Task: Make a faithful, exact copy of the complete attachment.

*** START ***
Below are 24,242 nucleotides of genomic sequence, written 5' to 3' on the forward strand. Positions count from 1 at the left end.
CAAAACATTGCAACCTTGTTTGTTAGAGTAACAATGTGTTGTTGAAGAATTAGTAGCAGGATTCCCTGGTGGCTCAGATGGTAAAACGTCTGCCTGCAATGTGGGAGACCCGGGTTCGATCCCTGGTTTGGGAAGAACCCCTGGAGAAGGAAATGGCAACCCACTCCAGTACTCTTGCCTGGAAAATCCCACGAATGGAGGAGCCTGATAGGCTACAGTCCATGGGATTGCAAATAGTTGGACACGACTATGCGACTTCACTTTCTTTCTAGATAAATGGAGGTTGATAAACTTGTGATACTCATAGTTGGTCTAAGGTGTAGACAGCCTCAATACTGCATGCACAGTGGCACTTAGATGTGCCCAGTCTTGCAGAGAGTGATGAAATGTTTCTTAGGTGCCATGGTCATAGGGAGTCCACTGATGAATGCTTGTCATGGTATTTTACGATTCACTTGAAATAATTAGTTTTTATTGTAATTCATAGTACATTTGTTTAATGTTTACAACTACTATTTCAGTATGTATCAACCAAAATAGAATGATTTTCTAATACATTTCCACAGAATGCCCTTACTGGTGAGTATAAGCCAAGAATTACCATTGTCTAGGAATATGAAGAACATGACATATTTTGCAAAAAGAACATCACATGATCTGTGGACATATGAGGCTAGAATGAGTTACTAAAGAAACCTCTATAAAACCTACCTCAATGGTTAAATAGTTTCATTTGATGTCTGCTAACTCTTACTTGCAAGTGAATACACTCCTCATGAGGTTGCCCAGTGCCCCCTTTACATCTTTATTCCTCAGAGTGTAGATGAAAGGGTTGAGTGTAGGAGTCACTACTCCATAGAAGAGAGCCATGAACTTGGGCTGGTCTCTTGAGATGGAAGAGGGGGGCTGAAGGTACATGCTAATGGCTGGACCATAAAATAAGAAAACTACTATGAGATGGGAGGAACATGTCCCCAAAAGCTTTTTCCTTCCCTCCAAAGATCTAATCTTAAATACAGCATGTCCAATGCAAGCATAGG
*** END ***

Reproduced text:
Below are 24,242 nucleotides of genomic sequence, written 5' to 3' on the forward strand. Positions count from 1 at the left end.
CAAAACATTGCAACCTTGTTTGTTAGAGTAACAATGTGTTGTTGAAGAATTAGTAGCAGGATTCCCTGGTGGCTCAGATGGTAAAACGTCTGCCTGCAATGTGGGAGACCCGGGTTCGATCCCTGGTTTGGGAAGAACCCCTGGAGAAGGAAATGGCAACCCACTCCAGTACTCTTGCCTGGAAAATCCCACGAATGGAGGAGCCTGATAGGCTACAGTCCATGGGATTGCAAATAGTTGGACACGACTATGCGACTTCACTTTCTTTCTAGATAAATGGAGGTTGATAAACTTGTGATACTCATAGTTGGTCTAAGGTGTAGACAGCCTCAATACTGCATGCACAGTGGCACTTAGATGTGCCCAGTCTTGCAGAGAGTGATGAAATGTTTCTTAGGTGCCATGGTCATAGGGAGTCCACTGATGAATGCTTGTCATGGTATTTTACGATTCACTTGAAATAATTAGTTTTTATTGTAATTCATAGTACATTTGTTTAATGTTTACAACTACTATTTCAGTATGTATCAACCAAAATAGAATGATTTTCTAATACATTTCCACAGAATGCCCTTACTGGTGAGTATAAGCCAAGAATTACCATTGTCTAGGAATATGAAGAACATGACATATTTTGCAAAAAGAACATCACATGATCTGTGGACATATGAGGCTAGAATGAGTTACTAAAGAAACCTCTATAAAACCTACCTCAATGGTTAAATAGTTTCATTTGATGTCTGCTAACTCTTACTTGCAAGTGAATACACTCCTCATGAGGTTGCCCAGTGCCCCCTTTACATCTTTATTCCTCAGAGTGTAGATGAAAGGGTTGAGTGTAGGAGTCACTACTCCATAGAAGAGAGCCATGAACTTGGGCTGGTCTCTTGAGATGGAAGAGGGGGGCTGAAGGTACATGCTAATGGCTGGACCATAAAATAAGAAAACTACTATGAGATGGGAGGAACATGTCCCCAAAAGCTTTTTCCTTCCCTCCAAAGATCTAATCTTAAATACAGCATGTCCAATGCAAGCATAGG